All I say now is 'sorry but this conversation is making me feel xxxx' and walk away. Maybe this is wrong as I always feel some people WANT you to feel 'xxxx' as it empowers them. Any tips for cutting things short would be appreciated x

Ps isn't it wrong that we feel so bad for standing our ground or frightened in case the person reacts badly/violently?

cardamomginger Thu 28-Nov-13 18:16:09

When I was 17 I was hit on by a 70-ish year old on the train from East Croydon to Victoria. He told me the time of the return train he'd be catching and expected me to meet him on it. hmm

Lovecat Thu 28-Nov-13 18:26:10

Interesting - I had a bit of a barney on MN a few years ago and was pretty much accused of being an antisocial freak because I was unhappy with random strangers (always male) getting in DD (then about 4 or 5)'s face and demanding she say "hello" to them or smile, or respond to their conversational advances - I was telling her that if she didn't want to talk to them she didn't have to, and she was under no obligation to smile back at them or engage with them, and I was telling the men in question that they were making her feel uncomfortable - usually to great indignation on their part.

Now I'm not saying any of them were paedos or even in any way particularly dodgy, but there was an expectation that they were somehow entitled to talk to her and by not responding to them she was being 'rude' - she was a shy little girl and was very uncomfortable about these strangers demanding a conversation with her. I upheld her right to be uncomfortable then and still do today.

This is how this sort of socialisation starts, from a very young age, and I do wonder what can be done to make (certain sorts of) men see that not everyone is delighted to have interaction with them, nor that they have the right to initiate such interaction when it's making the other person feel so uncomfortable?

Biggedybiggedybongsoitis Thu 28-Nov-13 19:04:48

Flora, who says that they don't know they are doing it? Do people here who have experienced this feel it is intentional, or blind ignorance?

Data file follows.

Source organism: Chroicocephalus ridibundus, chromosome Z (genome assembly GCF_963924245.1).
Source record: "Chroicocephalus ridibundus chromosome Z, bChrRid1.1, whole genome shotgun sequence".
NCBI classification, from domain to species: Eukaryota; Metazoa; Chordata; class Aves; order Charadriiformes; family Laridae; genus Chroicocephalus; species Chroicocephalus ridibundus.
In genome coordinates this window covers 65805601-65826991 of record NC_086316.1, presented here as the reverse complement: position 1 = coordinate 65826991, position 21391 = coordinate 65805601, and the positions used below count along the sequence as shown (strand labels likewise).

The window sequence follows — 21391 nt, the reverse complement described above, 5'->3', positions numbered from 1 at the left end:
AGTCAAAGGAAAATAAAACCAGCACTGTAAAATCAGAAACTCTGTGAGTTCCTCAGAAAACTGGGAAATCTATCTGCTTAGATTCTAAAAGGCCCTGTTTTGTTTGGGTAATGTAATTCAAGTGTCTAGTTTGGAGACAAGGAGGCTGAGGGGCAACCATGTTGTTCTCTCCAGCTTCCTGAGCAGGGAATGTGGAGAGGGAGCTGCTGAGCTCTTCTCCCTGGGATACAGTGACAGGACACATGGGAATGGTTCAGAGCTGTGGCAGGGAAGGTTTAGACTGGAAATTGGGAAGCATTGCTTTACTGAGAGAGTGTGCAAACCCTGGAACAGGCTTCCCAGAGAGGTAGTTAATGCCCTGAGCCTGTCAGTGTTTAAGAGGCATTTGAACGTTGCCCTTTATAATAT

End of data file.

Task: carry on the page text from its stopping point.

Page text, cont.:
I'd guess it's a mixture. Maybe old men sometimes mistake a response for a green light to blab on. Maybe they come from an era where they were listened to just because they were men, and women kept quiet. Maybe they are lonely, or confused, or both? Or maybe they are calculating twats who are fully aware of what they are doing, but take pleasure from others' discomfort. I think its some of each.

As for young men, well at the grand old age of cough late forties, I find many younger people lack any sort of social graces whatsoever. They think nothing of starting texting or taking a phone call in the middle of a meeting or conversation. Happens with apprentice lads at work all the time. One was threatened with having his phone taken off him like a naughty child because he kept doing it. And then there's some men who are just entitled pricks who don't care a fig for social boundaries, personal space or other people's feelings. It's all about them and what they want. They lack empathy and social skills. I would say though that blokes like this can be as rude to other men, whether its snideness, bullying or outright aggression.

Lastly, on why men might do this. Sometimes it might just be that they think it is appreciated. They might think, 'I'd love to be chatted up randomly, so I bet she will too.' Idiotic, but not always done with malice.

BuffytheElfSquisher Thu 28-Nov-13 19:21:01

Message withdrawn at poster's request.

enlightenmequick Thu 28-Nov-13 19:36:53

try again

FloraFox Thu 28-Nov-13 19:43:38

Biggedy we know all that. I know the reasons why men feel entitled to encroach on women's personal space and privacy and the problems with being friendly in response (encouraging them to think they can take it further) or being firm or ignoring in response (provoking an aggressive response). All women know this.

How about instead of asking women to change, ask men to change?

Lovecat I think it's good you are teaching your daughter she doesn't owe men a response and I agree the socialisation starts early. I don't remember your previous thread (was it on FWR?) but I'm not surprised about the indignation (unless it was FWR, then I would be surprised).

enlightenmequick Thu 28-Nov-13 19:46:43

I saw a Ted talk yesterday, where the male speaker asked what things women do, to stop themselves from being molested.

For instance, I've stopped going on an early morning run now because it's so dark.

He gave examples like carrying your keys sticking out in your hand, and crossing the road if a big group of young males are in your way.

He then asked the same question towards the men. (My dh ran at 6am on Tues)

This in my humble opinion is actually why biggedy doesn't get why we don't just say something.

Not a criticism directly biggedy smile

Biggedybiggedybongsoitis Thu 28-Nov-13 19:49:07

Flora, at 1747 you wrote 'Biggedy why don't men realise they are crossing boundaries and stop doing it?'

I was responding to your question. Then I get a double but we know all that! I don't quite know what you or Buffy expected me to say then.

Join the discussion

Registering is free, easy, and means you can join in the discussion, watch threads, get discounts, win prizes and lots more.

Register now »

Already registered? Log in with: